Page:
Islamabad - Despite all uncertainties, conspiracy theories and apprehensions, we are finally here: The Election Day.

It has been one hell of a ride. The political tumult and instability of the past couple of years were dizzying. The run-up to the election was incredibly messy and controversial. The spate of attacks hung like a dark, ominous cloud over the campaign trail. Allegations of meddling and ‘political engineering’ have already robbed today’s would-be winner of some of the sweet taste of victory. However, the fact that Pakistanis will exercise their right to vote and the country would complete its second democratic transition is nonetheless a positive sign.

Whether Imran Khan and the passionate supporters of Pakistan Tehreek-e-Insaf, PTI, finally manage to win the national election will be known by late evening today.

Winning a thumping majority would be nothing but a spectacular and stunning victory for the former world-famous cricketer-turned-politician, who writhed on the political wilderness for decades. The widespread impression that the ‘powers that be’ have fixed the match for Imran Khan has not bothered his supporters. A vast swathe of the urban, educated middle-class population has blindly pinned hopes with ‘the Captain.’

The burden of expectation and the desire for change is tremendous. Fulfilling these dreams and aspiration will not be easy. Governance is not a cakewalk in a country like Pakistan. The challenges staring at the face of today’s winner are staggering. A massive economic crisis is just around the corner. Geopolitical compulsions add to the complexity. The civil-military imbalance is a reality.

Those who expect that removal of either of the two mainstream political parties from the power scene will miraculously solve the country’s myriad of problems are in for a rude surprise. However, obstacles and impossibilities have never dimmed the idealism and passion of Khan’s supporters.

The former ruling party Pakistan Muslim League-Nawaz, PML-N, is battered and bruised. The grueling confrontation with the security establishment has been ugly and debilitating. However, the return of Nawaz Sharif and Maryam Nawaz did infuse new energy and lifted the morale of the party. PML-N has remained resilient and defied expectations of falling like a pack of cards once Nawaz Sharif was ousted and barred from holding public office. Whether PML-N manages to defy further hopes of an electoral defeat in its heartland would become evident in just a few hours. Punjab’s voter has spurned picking a fight with the establishment in the past, and traditionally the Pakistani voter has opted to go with the side that has looked like winning. Will Punjab overturn this impression and go with the underdog has remained one of the most intriguing aspects of the current election.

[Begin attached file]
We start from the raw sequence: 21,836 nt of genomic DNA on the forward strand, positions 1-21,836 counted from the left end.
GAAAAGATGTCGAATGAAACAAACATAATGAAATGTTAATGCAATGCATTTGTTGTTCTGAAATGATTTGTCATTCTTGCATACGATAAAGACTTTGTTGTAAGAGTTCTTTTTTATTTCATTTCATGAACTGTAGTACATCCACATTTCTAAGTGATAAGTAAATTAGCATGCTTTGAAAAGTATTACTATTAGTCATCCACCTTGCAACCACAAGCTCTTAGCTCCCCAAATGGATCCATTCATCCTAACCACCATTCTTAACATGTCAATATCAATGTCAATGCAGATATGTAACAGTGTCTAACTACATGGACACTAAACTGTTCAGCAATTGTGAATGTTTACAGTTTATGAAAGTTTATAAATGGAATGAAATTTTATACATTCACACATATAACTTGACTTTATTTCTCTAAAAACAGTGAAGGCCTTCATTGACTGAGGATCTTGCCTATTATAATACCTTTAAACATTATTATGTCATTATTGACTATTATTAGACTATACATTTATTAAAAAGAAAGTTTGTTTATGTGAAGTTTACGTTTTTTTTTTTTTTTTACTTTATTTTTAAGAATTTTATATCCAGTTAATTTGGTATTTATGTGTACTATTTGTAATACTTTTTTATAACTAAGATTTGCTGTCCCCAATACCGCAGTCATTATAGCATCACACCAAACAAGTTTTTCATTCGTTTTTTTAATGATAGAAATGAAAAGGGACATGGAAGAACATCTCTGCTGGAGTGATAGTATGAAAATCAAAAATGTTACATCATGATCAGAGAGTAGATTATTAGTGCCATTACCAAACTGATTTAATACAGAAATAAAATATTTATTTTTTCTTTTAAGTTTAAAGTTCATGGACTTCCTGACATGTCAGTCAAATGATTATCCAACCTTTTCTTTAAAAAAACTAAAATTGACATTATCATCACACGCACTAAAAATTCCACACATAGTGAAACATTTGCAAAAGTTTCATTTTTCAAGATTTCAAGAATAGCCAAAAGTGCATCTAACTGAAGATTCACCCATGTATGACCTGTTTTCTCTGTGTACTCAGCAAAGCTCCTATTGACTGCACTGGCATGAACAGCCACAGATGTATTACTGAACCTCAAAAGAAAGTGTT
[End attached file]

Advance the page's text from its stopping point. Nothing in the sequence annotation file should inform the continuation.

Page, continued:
The campaign trail saw the emergence of Bilawal Bhutto Zardari as a bright political prospect. He sounded humane and empathetic. He resisted mixing his political messaging with abuse and vitriol. He did not shy from going through the grind and grime of campaigning. Bilawal as a member of the parliament will be someone to watch out for. Pakistan Peoples Party is picking its pieces from the gigantic mess it turned into back in 2008. However, it has a long way to go to reclaim its past glory.

While continuity of democracy - no matter how hobbled - should be welcomed, concerns about growing sets of regulation, which feel like censorship, are mounting. The overarching role of the security establishment has received much criticism. The military has vigorously denied the allegations. Let’s hope that the next government is not caught in the vicious circle of civil-military tensions and power games.

Even though Imran Khan failed to create the kind of wave that had catapulted him before the 2013 general elections, it seems that his party retains a fair chance of emerging as the single largest party. Having a supermajority will make things easier for Imran Khan. However, all bets are off if an alliance has to be stitched up.

The crisis of legitimacy is likely to affect 2018 general elections in ways far worse than the controversy of 2013 votes. Whoever wins the election will quickly realize that the winner’s crown is made of nothing but barbwire.

However, today is a day when hope must trump skepticism and cynicism. A high voter turnout can change the entire complexion of the election and predictions.

Go out and vote. Good luck.